Hope Community reopens renovated family building
TALLAHASSEE, Fla. (WCTV) - The Big Bend Homeless Coalition reopened one of its Hope Community family buildings on Wednesday, giving six additional families a place to stay.
Hope Community helps families transition from homelessness to housing; the renovated building now has COVID safety features, including an improved air filtration system.
CEO Holly Bernardo says about 75 people sleep in the community each night on average. The renovation allows the non-profit to serve about 25 additional people.
“I tell people that I don’t say homeless. They’re not homeless while they’re here, this is their temporary home, and it’s just a transition,” Bernardo said.
The Big Bend Homeless Coalition provides assessments for children up to age five, connects families with childcare services, and works with Leon County Schools to minimize disruption for students, providing transportation for them to attend their school consistently.
“I could not raise kids without a village and we really serve to wrap our arms and be the village while they’re here with us,” Bernardo said.
Hope Community also has story time with volunteers, working to instill a love of reading in the children who live there.
The non-profit also provides case management for adults, including help obtaining IDs and employment opportunities.
One example is the RE-Fire Culinary program, an eight week program for citizens with felony convictions. Their participants provide food for residents of the Hope Community.
Public Defender Jessica Yeary says these kind of partnerships provide better outcomes.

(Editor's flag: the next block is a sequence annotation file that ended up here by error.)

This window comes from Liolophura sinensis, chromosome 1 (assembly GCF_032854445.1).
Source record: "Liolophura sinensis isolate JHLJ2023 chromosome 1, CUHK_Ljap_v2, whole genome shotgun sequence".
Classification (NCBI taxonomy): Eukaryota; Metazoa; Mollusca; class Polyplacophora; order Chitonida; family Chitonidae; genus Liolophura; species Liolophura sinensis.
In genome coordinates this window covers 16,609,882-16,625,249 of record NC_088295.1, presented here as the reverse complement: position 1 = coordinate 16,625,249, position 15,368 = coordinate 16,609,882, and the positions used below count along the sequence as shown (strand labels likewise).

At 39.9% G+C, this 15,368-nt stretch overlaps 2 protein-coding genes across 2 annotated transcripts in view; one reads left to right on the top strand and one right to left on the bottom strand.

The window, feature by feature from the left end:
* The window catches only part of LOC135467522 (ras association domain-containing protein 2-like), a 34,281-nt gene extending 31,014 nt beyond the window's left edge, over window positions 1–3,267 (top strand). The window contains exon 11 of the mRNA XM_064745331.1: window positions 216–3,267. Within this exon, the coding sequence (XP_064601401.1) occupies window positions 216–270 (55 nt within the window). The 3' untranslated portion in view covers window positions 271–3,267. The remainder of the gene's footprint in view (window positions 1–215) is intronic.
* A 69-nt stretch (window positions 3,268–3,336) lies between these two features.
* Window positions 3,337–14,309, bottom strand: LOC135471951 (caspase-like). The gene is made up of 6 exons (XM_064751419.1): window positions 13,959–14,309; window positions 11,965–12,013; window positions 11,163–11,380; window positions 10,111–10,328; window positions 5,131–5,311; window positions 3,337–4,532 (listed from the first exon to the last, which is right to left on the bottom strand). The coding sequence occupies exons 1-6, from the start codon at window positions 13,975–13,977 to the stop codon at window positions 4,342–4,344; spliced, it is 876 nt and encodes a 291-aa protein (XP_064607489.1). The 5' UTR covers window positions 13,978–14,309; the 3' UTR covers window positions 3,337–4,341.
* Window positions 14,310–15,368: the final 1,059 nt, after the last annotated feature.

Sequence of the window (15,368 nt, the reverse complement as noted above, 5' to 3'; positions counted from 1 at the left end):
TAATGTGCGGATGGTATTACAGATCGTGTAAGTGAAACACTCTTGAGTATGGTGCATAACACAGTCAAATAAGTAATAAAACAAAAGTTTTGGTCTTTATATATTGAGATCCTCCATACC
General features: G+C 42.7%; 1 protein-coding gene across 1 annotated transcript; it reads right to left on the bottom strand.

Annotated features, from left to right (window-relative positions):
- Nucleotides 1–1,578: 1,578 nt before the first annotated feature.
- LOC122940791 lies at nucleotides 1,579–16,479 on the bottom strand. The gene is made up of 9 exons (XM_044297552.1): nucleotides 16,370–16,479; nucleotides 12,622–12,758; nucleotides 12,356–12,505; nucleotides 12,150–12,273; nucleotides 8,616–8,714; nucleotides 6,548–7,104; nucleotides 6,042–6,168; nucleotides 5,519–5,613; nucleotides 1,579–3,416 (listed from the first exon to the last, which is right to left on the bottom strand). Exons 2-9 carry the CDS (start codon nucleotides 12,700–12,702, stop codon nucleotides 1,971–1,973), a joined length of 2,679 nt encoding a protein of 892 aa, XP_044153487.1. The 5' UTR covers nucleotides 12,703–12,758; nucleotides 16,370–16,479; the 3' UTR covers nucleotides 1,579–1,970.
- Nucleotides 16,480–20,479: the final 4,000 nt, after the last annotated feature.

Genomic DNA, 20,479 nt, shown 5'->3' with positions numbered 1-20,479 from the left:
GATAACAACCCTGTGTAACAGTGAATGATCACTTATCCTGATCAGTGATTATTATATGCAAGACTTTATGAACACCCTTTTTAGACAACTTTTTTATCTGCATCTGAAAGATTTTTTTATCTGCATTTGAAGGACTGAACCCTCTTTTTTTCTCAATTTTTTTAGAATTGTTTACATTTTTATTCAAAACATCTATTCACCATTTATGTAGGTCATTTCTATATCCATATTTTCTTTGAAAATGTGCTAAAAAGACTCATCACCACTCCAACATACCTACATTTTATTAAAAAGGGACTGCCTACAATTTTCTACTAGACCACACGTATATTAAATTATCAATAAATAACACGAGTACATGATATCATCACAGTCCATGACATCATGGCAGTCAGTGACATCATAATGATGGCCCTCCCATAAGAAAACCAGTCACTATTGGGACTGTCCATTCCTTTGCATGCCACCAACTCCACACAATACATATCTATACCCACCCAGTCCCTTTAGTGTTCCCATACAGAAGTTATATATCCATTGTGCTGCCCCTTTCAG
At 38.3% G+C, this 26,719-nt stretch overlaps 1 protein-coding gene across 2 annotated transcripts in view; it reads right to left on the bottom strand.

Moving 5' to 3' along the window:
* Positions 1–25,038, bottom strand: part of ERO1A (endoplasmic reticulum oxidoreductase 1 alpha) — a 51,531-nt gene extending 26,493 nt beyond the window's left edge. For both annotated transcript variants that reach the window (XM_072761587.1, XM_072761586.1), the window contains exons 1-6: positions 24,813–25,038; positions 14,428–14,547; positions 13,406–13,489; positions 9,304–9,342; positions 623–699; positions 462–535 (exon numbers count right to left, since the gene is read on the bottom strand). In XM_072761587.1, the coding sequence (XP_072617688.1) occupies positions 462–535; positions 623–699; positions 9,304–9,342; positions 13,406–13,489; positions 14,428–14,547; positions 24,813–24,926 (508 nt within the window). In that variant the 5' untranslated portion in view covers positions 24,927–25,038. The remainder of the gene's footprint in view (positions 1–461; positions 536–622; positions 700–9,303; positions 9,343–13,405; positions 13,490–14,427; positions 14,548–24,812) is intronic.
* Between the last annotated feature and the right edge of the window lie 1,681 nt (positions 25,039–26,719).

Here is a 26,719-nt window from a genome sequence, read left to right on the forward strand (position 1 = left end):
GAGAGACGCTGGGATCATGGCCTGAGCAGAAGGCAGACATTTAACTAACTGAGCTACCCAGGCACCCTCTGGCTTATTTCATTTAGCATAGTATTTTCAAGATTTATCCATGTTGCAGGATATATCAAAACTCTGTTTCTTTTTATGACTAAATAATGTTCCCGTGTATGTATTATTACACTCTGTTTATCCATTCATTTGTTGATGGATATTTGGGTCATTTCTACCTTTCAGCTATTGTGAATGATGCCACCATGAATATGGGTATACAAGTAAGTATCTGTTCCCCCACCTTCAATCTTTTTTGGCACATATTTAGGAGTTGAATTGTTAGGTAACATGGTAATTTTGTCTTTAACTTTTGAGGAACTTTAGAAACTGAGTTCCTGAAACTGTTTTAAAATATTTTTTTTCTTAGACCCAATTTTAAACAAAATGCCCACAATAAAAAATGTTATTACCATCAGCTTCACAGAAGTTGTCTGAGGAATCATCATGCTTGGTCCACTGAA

“We need to treat people more than a conviction,” Yeary said. “Knowing that they have somewhere safe to be for them and their family, is the holistic and wraparound approach that we want to see in the criminal justice system.”
One former resident was a major part of the renovation.
Jacob Fryar lived in the Hope Community housing in 2013.
“I didn’t have a lot of options as far as places to stay, and I found this place, and I was so grateful for it,” Fryar said.
Years later, he’s paying it forward by renovating his former home.
“I think I spent close to 200 hours,” Fryar said.
Fryar had a message for current residents, saying it’s a starting point, not a destination.
“When I first got here, I didn’t have a lot of hope, but they did tell me consistently that it can get better and through a lot of hard work and a lot of help from some amazing people I was able to get my life together,” he said.
The renovated building can also serve as a quarantine space for a family; positive cases of COVID-19 will move off campus.
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